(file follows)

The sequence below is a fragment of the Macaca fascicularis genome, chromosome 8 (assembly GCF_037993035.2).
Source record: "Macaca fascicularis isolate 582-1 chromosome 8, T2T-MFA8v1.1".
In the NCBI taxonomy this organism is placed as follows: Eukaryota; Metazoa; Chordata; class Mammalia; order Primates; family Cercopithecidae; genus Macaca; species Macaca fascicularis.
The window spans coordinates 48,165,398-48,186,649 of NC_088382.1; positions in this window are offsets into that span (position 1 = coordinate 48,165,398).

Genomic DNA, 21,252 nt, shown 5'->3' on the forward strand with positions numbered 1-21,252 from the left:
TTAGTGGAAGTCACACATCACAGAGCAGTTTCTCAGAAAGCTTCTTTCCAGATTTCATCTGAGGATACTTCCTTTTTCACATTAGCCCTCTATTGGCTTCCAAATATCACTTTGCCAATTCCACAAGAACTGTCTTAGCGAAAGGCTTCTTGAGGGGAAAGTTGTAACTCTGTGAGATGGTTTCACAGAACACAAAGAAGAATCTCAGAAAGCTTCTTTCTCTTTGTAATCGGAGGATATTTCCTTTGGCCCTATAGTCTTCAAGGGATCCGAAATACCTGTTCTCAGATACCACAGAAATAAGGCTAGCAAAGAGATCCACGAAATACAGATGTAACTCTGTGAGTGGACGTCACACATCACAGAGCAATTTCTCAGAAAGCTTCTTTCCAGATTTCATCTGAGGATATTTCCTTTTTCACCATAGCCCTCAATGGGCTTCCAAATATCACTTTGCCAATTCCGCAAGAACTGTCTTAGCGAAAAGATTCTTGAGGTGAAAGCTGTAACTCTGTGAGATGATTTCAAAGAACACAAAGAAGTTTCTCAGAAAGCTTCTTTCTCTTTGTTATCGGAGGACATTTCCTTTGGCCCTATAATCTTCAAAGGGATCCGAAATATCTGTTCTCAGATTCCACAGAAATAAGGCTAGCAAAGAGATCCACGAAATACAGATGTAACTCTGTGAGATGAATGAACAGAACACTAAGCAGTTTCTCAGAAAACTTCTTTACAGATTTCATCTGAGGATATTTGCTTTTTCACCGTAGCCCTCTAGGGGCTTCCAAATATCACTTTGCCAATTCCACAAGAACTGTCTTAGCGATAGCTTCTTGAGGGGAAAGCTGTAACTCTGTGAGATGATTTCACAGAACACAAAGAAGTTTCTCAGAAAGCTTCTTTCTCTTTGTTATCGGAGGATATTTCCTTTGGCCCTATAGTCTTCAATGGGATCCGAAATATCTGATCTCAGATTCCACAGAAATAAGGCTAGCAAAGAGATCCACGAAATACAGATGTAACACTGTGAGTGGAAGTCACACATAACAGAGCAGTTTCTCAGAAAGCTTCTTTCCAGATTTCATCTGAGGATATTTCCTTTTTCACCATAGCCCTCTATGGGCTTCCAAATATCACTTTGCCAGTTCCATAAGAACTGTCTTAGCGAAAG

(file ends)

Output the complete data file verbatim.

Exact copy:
The sequence below is a fragment of the Macaca fascicularis genome, chromosome 8 (assembly GCF_037993035.2).
Source record: "Macaca fascicularis isolate 582-1 chromosome 8, T2T-MFA8v1.1".
In the NCBI taxonomy this organism is placed as follows: Eukaryota; Metazoa; Chordata; class Mammalia; order Primates; family Cercopithecidae; genus Macaca; species Macaca fascicularis.
The window spans coordinates 48,165,398-48,186,649 of NC_088382.1; positions in this window are offsets into that span (position 1 = coordinate 48,165,398).

Genomic DNA, 21,252 nt, shown 5'->3' on the forward strand with positions numbered 1-21,252 from the left:
TTAGTGGAAGTCACACATCACAGAGCAGTTTCTCAGAAAGCTTCTTTCCAGATTTCATCTGAGGATACTTCCTTTTTCACATTAGCCCTCTATTGGCTTCCAAATATCACTTTGCCAATTCCACAAGAACTGTCTTAGCGAAAGGCTTCTTGAGGGGAAAGTTGTAACTCTGTGAGATGGTTTCACAGAACACAAAGAAGAATCTCAGAAAGCTTCTTTCTCTTTGTAATCGGAGGATATTTCCTTTGGCCCTATAGTCTTCAAGGGATCCGAAATACCTGTTCTCAGATACCACAGAAATAAGGCTAGCAAAGAGATCCACGAAATACAGATGTAACTCTGTGAGTGGACGTCACACATCACAGAGCAATTTCTCAGAAAGCTTCTTTCCAGATTTCATCTGAGGATATTTCCTTTTTCACCATAGCCCTCAATGGGCTTCCAAATATCACTTTGCCAATTCCGCAAGAACTGTCTTAGCGAAAAGATTCTTGAGGTGAAAGCTGTAACTCTGTGAGATGATTTCAAAGAACACAAAGAAGTTTCTCAGAAAGCTTCTTTCTCTTTGTTATCGGAGGACATTTCCTTTGGCCCTATAATCTTCAAAGGGATCCGAAATATCTGTTCTCAGATTCCACAGAAATAAGGCTAGCAAAGAGATCCACGAAATACAGATGTAACTCTGTGAGATGAATGAACAGAACACTAAGCAGTTTCTCAGAAAACTTCTTTACAGATTTCATCTGAGGATATTTGCTTTTTCACCGTAGCCCTCTAGGGGCTTCCAAATATCACTTTGCCAATTCCACAAGAACTGTCTTAGCGATAGCTTCTTGAGGGGAAAGCTGTAACTCTGTGAGATGATTTCACAGAACACAAAGAAGTTTCTCAGAAAGCTTCTTTCTCTTTGTTATCGGAGGATATTTCCTTTGGCCCTATAGTCTTCAATGGGATCCGAAATATCTGATCTCAGATTCCACAGAAATAAGGCTAGCAAAGAGATCCACGAAATACAGATGTAACACTGTGAGTGGAAGTCACACATAACAGAGCAGTTTCTCAGAAAGCTTCTTTCCAGATTTCATCTGAGGATATTTCCTTTTTCACCATAGCCCTCTATGGGCTTCCAAATATCACTTTGCCAGTTCCATAAGAACTGTCTTAGCGAAAG